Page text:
Diabetes and Acid Reflux

by Jennifer Mitchell Wilson B.S. Dietetics, Dietitian, Health Professional

Many people with diabetes may also find that they have the additional issue of acid reflux.
For some of these patients the reflux may be easily treated with dietary changes and PPI medications.
Unfortunately there are some patients for which the standard treatment does not provide relief from the constant burning.

The mechanisms for this hard to treat acid reflux are directly related to the diabetes.
If diabetes has gone uncontrolled for a long period of time the resulting high blood sugars can cause nerve damage to many parts of the body including the vagus nerve that controls the stomach and intestines.
When the vagus nerve is damaged or not working the muscles of the GI tract will not move food through efficiently and it will "back up" digestion and slow stomach emptying.
This condition is called gastroparesis.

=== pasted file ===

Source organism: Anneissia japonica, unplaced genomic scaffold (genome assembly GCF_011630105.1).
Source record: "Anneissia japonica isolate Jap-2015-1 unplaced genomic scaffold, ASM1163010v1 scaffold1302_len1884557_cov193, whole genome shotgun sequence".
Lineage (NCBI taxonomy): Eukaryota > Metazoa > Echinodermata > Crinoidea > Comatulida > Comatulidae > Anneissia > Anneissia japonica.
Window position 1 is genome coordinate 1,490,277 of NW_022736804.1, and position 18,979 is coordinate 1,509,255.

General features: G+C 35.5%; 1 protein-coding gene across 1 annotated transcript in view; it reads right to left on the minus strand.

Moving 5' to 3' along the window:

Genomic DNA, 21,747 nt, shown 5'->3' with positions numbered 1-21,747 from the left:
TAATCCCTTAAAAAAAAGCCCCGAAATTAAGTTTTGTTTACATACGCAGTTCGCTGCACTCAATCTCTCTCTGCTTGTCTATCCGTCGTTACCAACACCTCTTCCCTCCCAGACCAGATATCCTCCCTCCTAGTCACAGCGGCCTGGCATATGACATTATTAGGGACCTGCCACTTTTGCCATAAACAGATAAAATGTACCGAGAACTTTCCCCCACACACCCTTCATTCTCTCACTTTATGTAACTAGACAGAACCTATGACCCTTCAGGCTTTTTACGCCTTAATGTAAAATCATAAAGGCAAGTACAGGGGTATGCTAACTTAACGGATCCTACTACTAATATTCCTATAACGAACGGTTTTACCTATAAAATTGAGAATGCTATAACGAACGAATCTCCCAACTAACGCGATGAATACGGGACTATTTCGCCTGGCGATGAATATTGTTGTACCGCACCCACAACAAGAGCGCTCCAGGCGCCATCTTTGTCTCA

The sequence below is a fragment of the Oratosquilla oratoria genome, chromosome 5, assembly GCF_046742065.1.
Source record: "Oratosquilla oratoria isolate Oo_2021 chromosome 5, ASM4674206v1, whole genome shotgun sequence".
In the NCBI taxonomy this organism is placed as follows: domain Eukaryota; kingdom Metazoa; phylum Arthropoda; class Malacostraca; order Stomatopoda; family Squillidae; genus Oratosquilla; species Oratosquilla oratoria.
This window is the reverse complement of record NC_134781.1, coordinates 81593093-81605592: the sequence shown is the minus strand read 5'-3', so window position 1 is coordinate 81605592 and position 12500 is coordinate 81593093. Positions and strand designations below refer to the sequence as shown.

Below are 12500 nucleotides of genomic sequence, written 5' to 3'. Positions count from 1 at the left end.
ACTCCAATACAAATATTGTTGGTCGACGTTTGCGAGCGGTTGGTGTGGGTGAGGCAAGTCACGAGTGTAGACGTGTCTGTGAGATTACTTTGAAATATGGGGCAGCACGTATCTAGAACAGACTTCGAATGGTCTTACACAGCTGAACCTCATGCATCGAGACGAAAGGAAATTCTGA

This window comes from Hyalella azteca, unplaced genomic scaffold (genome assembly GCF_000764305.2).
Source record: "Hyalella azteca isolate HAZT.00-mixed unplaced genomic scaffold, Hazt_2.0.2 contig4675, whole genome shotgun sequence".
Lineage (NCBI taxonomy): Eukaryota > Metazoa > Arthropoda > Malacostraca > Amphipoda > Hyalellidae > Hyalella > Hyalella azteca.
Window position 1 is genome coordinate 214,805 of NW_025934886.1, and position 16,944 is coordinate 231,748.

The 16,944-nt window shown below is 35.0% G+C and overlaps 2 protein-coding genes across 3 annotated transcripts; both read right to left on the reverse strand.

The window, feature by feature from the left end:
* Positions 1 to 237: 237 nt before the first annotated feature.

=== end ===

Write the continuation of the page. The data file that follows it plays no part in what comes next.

Some of the additional symptoms of gastroparesis include: nausea, vomiting, feeling full quickly, bloating, weight loss, loss of appetite, stomach spasms and uncontrolled blood sugars.
If you think that you may have gastroparesis caused by your diabetes please contact your doctor as soon as possible.
They will need to manage the condition quickly to prevent additional complications from uncontrolled diabetes.

Jennifer Mitchell Wilson
Meet Our Writer
Jennifer Mitchell Wilson

Jennifer Mitchell Wilson is a dietitian and mother of three girls. Two of her children have dealt with acid reflux disease, food allergies, migraines, and asthma. She has a Bachelor of Science in dietetics from Harding University and has done graduate work in public health and nutrition through Eastern Kentucky University. In addition to writing for HealthCentral, she does patient consults and serves on the Board of Directors for the Pediatric Adolescent Gastroesophageal Reflux Association.